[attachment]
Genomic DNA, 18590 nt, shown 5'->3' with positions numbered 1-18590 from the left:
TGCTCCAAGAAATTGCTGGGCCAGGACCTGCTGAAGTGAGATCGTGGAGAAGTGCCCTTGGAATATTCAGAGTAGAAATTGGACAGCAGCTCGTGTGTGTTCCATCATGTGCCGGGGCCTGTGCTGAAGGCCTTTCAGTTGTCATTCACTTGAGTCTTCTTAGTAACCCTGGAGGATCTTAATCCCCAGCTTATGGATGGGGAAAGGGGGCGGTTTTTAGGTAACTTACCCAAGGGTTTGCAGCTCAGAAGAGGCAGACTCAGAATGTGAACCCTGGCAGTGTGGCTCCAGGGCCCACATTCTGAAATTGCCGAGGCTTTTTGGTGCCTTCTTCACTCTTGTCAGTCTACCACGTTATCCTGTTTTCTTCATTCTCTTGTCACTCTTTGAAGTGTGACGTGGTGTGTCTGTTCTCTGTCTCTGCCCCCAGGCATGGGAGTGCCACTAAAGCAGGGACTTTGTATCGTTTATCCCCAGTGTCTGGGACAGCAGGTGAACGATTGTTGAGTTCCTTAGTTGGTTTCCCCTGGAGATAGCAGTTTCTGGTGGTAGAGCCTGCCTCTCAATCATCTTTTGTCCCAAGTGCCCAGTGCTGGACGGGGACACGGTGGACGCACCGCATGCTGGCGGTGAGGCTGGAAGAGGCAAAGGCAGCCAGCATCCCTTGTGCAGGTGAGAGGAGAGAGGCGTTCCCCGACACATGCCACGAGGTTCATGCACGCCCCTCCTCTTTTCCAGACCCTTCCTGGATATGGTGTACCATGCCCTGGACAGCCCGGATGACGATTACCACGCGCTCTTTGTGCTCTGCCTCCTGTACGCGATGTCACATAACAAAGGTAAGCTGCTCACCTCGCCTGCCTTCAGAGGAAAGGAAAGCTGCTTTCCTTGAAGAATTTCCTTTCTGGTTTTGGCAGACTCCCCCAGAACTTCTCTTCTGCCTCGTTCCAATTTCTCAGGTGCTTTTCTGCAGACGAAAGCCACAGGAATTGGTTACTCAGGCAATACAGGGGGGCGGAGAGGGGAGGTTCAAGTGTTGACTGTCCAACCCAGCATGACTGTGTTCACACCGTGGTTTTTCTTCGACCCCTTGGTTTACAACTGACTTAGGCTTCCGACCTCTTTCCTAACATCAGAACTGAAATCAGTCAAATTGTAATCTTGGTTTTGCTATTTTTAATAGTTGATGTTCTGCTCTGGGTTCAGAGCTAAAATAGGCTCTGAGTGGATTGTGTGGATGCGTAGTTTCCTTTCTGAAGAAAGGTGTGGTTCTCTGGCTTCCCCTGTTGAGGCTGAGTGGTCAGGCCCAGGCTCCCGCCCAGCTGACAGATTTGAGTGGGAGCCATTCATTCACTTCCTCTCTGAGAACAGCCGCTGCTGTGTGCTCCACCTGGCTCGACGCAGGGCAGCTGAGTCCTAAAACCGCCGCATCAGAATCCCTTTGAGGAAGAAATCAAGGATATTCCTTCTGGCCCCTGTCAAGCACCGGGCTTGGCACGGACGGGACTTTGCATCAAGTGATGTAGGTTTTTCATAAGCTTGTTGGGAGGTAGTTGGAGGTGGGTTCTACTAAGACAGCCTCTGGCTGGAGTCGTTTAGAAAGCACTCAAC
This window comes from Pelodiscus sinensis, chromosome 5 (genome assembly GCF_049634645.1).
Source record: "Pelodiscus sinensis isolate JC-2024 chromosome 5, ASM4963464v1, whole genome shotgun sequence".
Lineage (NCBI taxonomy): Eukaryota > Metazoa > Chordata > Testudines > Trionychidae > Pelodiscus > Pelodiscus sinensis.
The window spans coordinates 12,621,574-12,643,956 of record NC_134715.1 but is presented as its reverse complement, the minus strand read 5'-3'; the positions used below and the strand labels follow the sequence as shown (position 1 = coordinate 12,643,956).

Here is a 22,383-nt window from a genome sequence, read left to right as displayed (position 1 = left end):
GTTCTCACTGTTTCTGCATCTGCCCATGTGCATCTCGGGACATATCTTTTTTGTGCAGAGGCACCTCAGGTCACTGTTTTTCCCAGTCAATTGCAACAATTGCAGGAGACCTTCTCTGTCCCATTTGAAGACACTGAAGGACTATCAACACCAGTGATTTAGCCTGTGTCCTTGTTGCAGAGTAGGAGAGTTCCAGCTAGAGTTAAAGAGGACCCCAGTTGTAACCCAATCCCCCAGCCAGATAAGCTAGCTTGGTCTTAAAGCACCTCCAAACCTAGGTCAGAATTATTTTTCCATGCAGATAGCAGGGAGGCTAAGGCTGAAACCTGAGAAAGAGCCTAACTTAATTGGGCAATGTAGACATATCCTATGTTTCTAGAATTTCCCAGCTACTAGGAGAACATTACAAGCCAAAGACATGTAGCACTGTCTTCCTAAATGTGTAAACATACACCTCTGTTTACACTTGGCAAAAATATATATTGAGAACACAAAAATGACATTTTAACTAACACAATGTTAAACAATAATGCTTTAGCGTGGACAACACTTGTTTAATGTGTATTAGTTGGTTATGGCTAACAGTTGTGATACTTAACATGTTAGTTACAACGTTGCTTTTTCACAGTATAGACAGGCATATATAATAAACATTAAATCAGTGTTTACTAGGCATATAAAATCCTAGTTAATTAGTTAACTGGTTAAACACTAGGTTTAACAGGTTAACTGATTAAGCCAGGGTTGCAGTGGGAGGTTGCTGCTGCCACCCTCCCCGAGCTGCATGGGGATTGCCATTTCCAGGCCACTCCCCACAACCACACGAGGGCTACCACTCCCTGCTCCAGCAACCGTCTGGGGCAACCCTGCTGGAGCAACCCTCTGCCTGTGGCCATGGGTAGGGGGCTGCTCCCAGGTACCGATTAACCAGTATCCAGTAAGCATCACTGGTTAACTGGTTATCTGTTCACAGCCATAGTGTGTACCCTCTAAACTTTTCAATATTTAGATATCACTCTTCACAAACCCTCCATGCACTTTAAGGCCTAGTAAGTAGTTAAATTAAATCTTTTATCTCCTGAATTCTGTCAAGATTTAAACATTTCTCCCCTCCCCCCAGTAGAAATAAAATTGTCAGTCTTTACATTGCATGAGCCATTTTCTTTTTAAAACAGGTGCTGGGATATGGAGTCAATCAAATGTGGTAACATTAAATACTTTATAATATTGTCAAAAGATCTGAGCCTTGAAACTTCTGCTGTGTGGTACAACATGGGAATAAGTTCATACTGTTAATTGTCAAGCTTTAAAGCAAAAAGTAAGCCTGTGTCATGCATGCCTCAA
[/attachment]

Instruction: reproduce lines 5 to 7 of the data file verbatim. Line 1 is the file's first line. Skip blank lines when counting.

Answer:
Lineage (NCBI taxonomy): Eukaryota > Metazoa > Chordata > Testudines > Trionychidae > Pelodiscus > Pelodiscus sinensis.
The window spans coordinates 12,621,574-12,643,956 of record NC_134715.1 but is presented as its reverse complement, the minus strand read 5'-3'; the positions used below and the strand labels follow the sequence as shown (position 1 = coordinate 12,643,956).

Here is a 22,383-nt window from a genome sequence, read left to right as displayed (position 1 = left end):